Wednesday, June 18, 2014

Deviant Flames - Elancharan Gunasekaran

Tibet has always inspired writers and poets with its beauty and inaccessibility, the land among the peaks, the land of spirituality and peace.  ‘Deviant Flames’ by Elancharan Gunasekaran, published by Author’s Ink India Publication, is a paean to this mystic land, whose people have died many deaths over the centuries under a despotic rule. ‘Deviant Flames’ takes inspiration from the hidden and elusive world of a land that yearns to be free, and sings of the daily wars in life faced by the Tibetans in powerfully moving verses that encapsulate the wonder that is Tibet.
This offering of verses lauds the fight of the natives who immolate themselves, rather than resort to violence to spill the blood of the innocent. They believe that their lives of privation will forge a path to everlasting peace, and a better world after they die. They offer a supreme invitation to the Saviour to come and punish the wrong doers – “so casually they defile our lands” evoking “anguish on faces” of those who are “chased from serenity of home”.
The writer speaks of a choice to the people of the land, a choice between selfish personal gains and that of the path towards independence, even as he invokes them to “worship the land/ you step on” for Nature is not theirs to claim or corrupt. The elements, Fire, Earth, Water and Wind all prophesy the birth and the deeds of the Saviour who will die a thousand times to serve humanity, to alleviate the wrath and the agony of the Tibetans who are ready to rekindle the fire of freedom within their hearts.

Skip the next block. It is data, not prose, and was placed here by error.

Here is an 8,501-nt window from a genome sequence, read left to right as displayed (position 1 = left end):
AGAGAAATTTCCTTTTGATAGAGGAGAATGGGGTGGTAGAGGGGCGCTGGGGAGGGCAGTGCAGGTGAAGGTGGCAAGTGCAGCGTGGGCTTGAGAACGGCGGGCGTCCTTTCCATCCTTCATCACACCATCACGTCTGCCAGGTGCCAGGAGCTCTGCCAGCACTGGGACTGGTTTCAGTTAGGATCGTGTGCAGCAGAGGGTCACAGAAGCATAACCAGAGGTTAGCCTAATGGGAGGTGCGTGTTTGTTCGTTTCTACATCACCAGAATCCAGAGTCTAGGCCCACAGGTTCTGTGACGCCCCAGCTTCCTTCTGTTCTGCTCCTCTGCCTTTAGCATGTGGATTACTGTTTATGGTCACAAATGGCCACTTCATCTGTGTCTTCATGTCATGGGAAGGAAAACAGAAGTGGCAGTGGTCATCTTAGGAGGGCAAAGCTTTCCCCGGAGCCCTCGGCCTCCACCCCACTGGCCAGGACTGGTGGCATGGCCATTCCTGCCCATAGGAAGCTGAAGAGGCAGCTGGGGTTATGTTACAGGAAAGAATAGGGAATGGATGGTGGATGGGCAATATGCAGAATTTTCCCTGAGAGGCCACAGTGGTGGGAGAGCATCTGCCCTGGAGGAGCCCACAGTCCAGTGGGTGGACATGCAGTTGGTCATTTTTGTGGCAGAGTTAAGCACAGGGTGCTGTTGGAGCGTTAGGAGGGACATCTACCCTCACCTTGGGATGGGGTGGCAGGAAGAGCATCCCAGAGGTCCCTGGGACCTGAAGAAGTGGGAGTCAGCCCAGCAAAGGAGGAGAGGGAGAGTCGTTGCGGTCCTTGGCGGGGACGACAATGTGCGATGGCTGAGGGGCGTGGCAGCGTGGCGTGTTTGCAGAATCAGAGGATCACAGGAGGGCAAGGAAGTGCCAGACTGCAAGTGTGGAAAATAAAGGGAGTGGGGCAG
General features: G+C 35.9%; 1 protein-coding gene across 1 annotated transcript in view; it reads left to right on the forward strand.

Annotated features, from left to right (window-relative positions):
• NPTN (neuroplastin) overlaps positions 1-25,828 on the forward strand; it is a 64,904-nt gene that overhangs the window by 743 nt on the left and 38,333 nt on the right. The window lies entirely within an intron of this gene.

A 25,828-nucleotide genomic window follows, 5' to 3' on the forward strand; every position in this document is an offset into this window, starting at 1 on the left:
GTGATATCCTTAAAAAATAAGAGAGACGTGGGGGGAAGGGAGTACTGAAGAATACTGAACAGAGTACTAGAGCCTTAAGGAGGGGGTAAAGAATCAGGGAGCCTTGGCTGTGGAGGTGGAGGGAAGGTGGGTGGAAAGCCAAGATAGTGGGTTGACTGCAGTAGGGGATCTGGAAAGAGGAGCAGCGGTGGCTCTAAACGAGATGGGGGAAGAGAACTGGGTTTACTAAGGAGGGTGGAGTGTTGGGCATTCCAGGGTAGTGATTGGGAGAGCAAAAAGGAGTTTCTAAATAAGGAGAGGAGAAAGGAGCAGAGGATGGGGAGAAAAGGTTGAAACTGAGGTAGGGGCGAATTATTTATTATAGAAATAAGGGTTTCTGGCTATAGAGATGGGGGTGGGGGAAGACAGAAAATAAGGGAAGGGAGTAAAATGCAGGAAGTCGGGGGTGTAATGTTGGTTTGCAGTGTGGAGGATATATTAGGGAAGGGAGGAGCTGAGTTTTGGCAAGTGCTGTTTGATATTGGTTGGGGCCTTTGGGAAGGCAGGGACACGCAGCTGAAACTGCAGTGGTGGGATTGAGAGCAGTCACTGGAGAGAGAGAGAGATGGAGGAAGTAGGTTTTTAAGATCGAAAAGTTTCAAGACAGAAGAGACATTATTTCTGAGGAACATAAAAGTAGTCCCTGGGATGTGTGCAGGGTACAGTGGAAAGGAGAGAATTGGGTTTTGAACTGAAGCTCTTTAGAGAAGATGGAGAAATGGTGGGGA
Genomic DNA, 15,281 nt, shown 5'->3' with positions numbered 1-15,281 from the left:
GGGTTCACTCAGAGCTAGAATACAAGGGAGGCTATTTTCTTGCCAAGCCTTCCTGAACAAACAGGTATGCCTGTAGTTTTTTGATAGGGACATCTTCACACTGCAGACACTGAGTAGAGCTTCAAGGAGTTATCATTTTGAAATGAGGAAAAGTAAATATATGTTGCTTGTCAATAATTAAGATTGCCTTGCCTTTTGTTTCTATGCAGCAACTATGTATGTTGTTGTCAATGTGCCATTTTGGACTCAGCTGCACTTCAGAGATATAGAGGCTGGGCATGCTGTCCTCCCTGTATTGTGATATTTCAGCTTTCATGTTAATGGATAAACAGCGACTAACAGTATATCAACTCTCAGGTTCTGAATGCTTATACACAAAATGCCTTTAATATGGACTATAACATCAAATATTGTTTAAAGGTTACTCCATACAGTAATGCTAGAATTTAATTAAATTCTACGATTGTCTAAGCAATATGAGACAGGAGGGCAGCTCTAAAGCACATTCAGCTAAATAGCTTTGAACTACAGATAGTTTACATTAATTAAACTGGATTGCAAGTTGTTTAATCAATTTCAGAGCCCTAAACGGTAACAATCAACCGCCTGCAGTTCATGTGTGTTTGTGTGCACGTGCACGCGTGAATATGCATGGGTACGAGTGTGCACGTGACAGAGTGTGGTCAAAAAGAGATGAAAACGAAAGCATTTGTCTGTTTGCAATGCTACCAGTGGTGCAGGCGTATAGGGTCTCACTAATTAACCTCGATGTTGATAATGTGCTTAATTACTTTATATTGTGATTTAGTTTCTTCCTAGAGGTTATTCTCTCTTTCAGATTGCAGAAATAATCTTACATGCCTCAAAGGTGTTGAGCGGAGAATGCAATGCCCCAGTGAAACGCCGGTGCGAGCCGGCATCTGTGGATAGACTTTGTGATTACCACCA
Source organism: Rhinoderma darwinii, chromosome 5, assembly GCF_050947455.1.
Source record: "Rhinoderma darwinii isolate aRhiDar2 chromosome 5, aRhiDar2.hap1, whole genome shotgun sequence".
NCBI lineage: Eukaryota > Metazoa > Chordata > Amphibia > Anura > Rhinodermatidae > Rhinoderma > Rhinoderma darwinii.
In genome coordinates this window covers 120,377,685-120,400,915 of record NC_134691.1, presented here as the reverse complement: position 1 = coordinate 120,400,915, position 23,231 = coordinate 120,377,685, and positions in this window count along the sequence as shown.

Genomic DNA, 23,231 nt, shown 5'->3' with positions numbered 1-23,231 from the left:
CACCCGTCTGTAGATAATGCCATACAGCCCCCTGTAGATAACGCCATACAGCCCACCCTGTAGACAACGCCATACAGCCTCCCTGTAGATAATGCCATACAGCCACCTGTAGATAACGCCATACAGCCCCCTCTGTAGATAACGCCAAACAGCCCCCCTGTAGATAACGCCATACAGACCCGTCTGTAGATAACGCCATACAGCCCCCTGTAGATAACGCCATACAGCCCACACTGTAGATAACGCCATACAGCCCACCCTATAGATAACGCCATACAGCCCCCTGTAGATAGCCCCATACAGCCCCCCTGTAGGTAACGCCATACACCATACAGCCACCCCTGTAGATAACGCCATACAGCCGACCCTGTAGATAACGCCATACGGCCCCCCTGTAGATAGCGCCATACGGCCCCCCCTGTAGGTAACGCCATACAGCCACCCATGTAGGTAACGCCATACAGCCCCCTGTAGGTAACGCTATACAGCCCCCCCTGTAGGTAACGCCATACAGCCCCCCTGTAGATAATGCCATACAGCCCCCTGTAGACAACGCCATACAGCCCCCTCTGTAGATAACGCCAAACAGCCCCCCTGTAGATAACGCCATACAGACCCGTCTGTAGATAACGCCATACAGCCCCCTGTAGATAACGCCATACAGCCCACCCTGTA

“No religion is strange/Nor does it teach one, /To do wrong”. Much of the destruction in the world arises when “in the name of gods, zealots fight”.  The author talks about the lord of the sky who soars in the blue sky, “urging brave souls to fly/ against all odds”. Redemption awaits all, and the good are rewarded while the evil are awarded venom on “the wheels of karmic balance”. However, the moot point remains that when the last sages pass away, who will then keep Nature in check?
The writer also describes the curse of capitalism, the elevation of human standards and the repetition of the glory of civilization, combined with “the meaningless chatter of words”, questioning the need for advancement. “Primitive as we were once/we had peace”. He abjures the alien ruler, “the mad man who sits upon the mountain throne, serving his own greed” to stop his cruelty to his subjects.
There is another man, a ruler in his own right, who strives to end the suffering of his people, through selfless service to them. He hopes to lead them to freedom, to turn the tide of cursed industrialization that has filled “the air with poisonous fumes”. If only they could go back to where their ancestors once crawled in search of peace, away from the hunting wolves!
The man creates tattooed scripture on his skin, mixing blood with ink, even as he screams to his followers, pleading with them not to let the invaders take the fire from their souls. Even when he is captured, he holds his head high, refusing to be overcome, refusing to yield, refusing to die.
It is finally Love, “the brightest flame of all” that conquers, Love that burns away the darkness and creates a whole new world of freedom and hope.
 The lyrical quality of the work is its strength, and the headings on every page give the readers a hint of what lies within. The poetry and the turmoil within the land act as a foil to each other, and take the story forward, to narrate the saga of a beautiful non-violent land to the world.

Reviewer: Deepti Menon

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